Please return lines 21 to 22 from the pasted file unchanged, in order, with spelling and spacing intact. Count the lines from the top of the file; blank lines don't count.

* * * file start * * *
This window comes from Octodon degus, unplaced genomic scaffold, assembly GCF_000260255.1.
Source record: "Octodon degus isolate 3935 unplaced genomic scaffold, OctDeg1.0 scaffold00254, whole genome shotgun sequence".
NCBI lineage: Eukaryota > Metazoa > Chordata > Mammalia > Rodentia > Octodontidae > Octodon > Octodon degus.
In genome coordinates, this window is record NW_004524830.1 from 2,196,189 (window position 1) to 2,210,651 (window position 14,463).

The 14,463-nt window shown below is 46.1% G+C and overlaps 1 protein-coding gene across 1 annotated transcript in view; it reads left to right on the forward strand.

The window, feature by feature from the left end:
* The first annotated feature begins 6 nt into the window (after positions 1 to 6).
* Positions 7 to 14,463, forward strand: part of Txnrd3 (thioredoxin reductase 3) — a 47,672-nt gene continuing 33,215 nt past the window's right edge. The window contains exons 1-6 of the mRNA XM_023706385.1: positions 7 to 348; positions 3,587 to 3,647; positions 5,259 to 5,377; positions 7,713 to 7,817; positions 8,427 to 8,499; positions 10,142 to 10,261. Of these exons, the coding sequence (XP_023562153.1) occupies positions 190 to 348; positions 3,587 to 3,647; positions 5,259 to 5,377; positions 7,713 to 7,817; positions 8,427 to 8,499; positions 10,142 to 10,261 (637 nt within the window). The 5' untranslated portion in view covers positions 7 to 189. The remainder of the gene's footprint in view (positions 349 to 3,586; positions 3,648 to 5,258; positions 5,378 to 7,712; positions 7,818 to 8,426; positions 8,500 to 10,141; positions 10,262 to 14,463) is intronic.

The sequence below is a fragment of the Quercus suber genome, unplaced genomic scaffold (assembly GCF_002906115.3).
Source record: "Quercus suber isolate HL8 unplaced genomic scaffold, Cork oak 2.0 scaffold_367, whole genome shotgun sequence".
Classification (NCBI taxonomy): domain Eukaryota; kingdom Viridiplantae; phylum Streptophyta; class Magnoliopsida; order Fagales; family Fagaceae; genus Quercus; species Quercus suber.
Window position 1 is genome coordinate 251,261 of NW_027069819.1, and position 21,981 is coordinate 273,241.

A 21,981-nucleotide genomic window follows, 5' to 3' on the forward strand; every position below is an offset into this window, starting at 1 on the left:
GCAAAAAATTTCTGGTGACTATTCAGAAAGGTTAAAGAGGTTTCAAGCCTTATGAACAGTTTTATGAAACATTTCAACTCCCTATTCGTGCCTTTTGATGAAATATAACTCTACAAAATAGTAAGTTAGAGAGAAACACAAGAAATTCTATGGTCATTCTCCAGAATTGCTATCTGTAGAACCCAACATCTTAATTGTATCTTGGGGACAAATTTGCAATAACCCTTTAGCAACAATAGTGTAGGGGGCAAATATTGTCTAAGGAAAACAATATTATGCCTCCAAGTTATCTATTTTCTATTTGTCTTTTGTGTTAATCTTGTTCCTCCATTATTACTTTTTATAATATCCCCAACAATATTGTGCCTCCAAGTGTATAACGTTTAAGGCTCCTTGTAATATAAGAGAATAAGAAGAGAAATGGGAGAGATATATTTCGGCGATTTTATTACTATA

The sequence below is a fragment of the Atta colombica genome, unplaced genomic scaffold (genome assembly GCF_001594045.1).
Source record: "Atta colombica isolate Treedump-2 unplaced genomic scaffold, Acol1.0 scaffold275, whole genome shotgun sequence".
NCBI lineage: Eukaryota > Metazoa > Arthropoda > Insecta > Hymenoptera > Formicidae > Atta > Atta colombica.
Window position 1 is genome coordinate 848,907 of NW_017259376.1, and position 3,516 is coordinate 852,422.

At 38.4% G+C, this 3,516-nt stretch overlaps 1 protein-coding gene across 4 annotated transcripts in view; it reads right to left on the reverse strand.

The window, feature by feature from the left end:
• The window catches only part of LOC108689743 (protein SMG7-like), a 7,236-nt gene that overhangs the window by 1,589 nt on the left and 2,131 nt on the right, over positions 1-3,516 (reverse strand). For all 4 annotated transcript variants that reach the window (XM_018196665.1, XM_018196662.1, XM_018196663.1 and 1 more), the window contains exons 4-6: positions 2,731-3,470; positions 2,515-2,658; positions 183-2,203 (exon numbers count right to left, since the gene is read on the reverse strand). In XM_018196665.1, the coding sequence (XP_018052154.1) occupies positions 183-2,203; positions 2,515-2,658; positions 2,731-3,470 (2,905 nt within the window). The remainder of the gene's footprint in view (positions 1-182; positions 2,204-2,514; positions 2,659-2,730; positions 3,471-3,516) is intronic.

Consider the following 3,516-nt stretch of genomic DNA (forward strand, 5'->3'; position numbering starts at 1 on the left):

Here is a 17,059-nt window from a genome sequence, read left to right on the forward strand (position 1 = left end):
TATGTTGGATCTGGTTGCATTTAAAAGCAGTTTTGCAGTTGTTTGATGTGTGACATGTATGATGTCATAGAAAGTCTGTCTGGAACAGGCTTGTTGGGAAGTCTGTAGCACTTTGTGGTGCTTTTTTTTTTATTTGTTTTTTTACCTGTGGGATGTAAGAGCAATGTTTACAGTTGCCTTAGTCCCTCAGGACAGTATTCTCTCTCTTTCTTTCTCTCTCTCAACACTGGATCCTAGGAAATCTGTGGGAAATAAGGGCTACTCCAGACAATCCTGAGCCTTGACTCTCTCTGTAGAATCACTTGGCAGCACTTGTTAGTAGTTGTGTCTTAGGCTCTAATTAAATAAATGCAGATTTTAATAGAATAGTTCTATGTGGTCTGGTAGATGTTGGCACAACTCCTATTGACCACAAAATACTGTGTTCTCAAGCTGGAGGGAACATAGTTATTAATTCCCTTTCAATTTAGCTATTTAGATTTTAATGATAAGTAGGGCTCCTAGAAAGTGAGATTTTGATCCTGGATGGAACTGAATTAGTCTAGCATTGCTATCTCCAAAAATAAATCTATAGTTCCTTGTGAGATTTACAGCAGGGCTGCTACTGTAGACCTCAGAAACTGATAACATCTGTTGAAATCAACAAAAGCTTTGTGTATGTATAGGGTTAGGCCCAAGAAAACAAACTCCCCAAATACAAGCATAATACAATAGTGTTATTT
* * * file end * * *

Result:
• The window catches only part of LOC108689743 (protein SMG7-like), a 7,236-nt gene that overhangs the window by 1,589 nt on the left and 2,131 nt on the right, over positions 1-3,516 (reverse strand). For all 4 annotated transcript variants that reach the window (XM_018196665.1, XM_018196662.1, XM_018196663.1 and 1 more), the window contains exons 4-6: positions 2,731-3,470; positions 2,515-2,658; positions 183-2,203 (exon numbers count right to left, since the gene is read on the reverse strand). In XM_018196665.1, the coding sequence (XP_018052154.1) occupies positions 183-2,203; positions 2,515-2,658; positions 2,731-3,470 (2,905 nt within the window). The remainder of the gene's footprint in view (positions 1-182; positions 2,204-2,514; positions 2,659-2,730; positions 3,471-3,516) is intronic.

Consider the following 3,516-nt stretch of genomic DNA (forward strand, 5'->3'; position numbering starts at 1 on the left):